VCS response file and how CPI treats hostnames for LLT configuration
I use the response file when developing our cluster solution which is installed on customer sites as an automated installation.
So I have a response file template which got created initially by doing an installvcs -makeresponsefile. This file uses variables which populate the response file during a customer installation. The installation then kicks off.
There is one issue with the response file which is to do with the vcs_lltlink entries in teh response file. The hostname attribute gets added differently, depending on what type of string the hostname uses.
For example, if the hostname includes a hyphen (hostname-01), the CPI will create the response file for LLT as follows:
It uses quotes for "hostname-01"!
If the hostname does not include a hyphen, the CPI will create the response file for LLT as follows:
From what I gather (info gathered from Symantec Documentation and also from a Symantec Technical Support Engineer) the LLT entry should always contain quotes. But yet the CPI does not use quotes for a string without hyphens as per the example just given.
The response file can be a very useful tool for us where we can automate installations of VCS and integrate it into our own products.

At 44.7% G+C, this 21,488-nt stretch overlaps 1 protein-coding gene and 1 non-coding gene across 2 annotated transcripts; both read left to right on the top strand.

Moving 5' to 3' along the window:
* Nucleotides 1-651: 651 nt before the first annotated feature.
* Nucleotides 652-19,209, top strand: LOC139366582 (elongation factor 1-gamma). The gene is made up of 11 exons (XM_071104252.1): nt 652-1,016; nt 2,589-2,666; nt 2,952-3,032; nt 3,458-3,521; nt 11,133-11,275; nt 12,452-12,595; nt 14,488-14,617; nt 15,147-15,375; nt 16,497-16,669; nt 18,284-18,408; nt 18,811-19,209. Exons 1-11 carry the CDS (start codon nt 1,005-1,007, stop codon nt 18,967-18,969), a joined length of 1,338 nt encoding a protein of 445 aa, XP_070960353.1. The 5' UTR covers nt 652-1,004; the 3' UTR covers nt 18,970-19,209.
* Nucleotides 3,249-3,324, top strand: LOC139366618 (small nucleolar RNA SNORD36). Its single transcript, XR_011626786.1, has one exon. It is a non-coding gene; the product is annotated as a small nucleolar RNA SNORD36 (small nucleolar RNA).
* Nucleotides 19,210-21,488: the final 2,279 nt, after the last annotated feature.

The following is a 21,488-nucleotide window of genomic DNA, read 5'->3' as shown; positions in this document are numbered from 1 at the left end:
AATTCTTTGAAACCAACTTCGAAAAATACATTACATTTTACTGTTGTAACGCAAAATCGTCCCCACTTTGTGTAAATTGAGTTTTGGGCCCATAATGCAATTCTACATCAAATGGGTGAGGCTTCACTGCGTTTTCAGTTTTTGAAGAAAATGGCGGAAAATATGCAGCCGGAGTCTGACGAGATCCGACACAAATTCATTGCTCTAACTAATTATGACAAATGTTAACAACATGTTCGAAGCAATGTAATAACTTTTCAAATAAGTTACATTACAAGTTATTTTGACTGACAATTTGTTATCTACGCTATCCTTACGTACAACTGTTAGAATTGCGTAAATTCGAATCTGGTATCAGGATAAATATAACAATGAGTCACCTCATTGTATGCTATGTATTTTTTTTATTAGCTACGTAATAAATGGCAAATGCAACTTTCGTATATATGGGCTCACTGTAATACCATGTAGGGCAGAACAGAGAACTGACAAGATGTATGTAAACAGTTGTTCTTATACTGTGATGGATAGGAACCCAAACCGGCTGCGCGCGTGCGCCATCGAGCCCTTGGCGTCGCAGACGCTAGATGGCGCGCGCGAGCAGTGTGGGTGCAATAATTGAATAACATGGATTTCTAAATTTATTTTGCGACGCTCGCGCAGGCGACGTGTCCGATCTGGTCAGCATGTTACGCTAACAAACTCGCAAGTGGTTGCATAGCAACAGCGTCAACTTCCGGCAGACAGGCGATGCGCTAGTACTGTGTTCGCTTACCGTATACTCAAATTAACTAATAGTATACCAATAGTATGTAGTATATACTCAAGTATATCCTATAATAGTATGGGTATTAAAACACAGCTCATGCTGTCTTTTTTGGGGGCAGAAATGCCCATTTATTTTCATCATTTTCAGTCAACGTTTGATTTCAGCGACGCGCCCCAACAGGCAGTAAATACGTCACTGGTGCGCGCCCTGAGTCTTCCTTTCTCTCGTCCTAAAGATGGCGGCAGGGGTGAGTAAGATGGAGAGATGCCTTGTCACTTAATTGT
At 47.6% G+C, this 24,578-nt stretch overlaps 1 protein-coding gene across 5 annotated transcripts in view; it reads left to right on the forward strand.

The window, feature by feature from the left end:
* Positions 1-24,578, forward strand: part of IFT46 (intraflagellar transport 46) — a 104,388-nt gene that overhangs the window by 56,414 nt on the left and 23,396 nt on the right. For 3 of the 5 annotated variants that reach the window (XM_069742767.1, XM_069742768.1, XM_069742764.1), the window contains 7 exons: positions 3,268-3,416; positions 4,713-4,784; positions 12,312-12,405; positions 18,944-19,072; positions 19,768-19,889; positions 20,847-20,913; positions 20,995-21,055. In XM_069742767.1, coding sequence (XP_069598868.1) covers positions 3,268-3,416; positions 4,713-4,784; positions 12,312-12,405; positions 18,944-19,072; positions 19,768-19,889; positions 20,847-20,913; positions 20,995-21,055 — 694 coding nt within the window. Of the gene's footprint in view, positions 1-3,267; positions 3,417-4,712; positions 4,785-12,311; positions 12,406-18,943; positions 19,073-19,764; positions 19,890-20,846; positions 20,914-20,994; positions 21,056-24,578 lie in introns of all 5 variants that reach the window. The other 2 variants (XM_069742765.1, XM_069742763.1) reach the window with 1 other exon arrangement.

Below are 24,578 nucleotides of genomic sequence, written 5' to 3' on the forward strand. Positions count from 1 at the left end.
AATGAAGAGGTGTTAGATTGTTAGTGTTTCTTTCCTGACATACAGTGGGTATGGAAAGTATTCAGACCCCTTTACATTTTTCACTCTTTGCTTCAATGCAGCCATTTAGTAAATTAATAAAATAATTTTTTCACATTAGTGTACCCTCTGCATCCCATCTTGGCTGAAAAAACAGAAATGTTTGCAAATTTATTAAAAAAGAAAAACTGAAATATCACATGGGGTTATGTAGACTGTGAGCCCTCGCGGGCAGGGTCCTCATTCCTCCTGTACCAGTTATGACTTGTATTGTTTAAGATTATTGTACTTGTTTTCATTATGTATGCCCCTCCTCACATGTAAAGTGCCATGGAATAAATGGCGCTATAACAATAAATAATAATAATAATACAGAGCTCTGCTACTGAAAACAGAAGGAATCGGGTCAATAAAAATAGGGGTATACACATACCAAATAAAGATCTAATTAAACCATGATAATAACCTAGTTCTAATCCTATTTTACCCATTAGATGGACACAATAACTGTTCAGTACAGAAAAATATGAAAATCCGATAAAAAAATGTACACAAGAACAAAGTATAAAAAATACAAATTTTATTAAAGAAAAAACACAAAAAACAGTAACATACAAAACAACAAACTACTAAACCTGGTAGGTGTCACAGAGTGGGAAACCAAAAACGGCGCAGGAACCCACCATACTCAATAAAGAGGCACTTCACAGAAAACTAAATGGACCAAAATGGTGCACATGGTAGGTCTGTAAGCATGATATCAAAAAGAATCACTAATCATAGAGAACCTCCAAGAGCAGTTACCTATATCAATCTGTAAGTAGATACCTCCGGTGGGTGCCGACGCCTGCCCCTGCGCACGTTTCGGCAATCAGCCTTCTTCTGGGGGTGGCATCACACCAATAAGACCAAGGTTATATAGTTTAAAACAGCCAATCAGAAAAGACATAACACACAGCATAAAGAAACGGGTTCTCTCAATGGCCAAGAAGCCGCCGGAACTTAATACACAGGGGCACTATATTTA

Our response file template will have the following LLT entry:
It will only work on customer sites where the hostname is a non-hyphen one. The install fails as shown below:
root@hostname-01> ./installvcs -responsefile /ericsson/hacs/etc/vcs_resp_file
CPI ERROR V-0-40-2223 vcs_lltlink1 is not configured for system hostname-01
So our VCS installation work fine for all non-hyphened hostnames but does not work for hyphened ones. This is very limiting but we can change our script in teh future so that the HACS_MASTER and HACS_MATE variables contain quotes.
So since quotes also work fine for non-hyphened hostnames :
I would suggest that the CPI scripts are changed to ALWAYS contain quotes for these entries when the -makeresponsefile is run. Thus making the response file more generic.